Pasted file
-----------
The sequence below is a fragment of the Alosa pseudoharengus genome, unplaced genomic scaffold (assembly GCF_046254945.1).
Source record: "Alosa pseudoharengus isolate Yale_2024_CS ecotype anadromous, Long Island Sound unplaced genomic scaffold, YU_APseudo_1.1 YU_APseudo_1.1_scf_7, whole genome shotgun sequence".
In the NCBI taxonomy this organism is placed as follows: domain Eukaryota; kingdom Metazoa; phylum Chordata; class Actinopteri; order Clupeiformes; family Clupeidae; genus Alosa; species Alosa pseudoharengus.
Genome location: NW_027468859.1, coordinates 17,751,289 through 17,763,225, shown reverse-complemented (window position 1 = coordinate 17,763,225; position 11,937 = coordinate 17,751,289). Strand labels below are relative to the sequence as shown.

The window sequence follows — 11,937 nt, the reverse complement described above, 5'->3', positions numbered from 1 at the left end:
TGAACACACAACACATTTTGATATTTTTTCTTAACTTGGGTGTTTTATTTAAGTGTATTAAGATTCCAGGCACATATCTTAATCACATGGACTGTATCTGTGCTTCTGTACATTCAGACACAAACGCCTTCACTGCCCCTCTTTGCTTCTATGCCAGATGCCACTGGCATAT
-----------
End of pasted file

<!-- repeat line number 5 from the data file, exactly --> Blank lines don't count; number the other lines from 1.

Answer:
The window sequence follows — 11,937 nt, the reverse complement described above, 5'->3', positions numbered from 1 at the left end: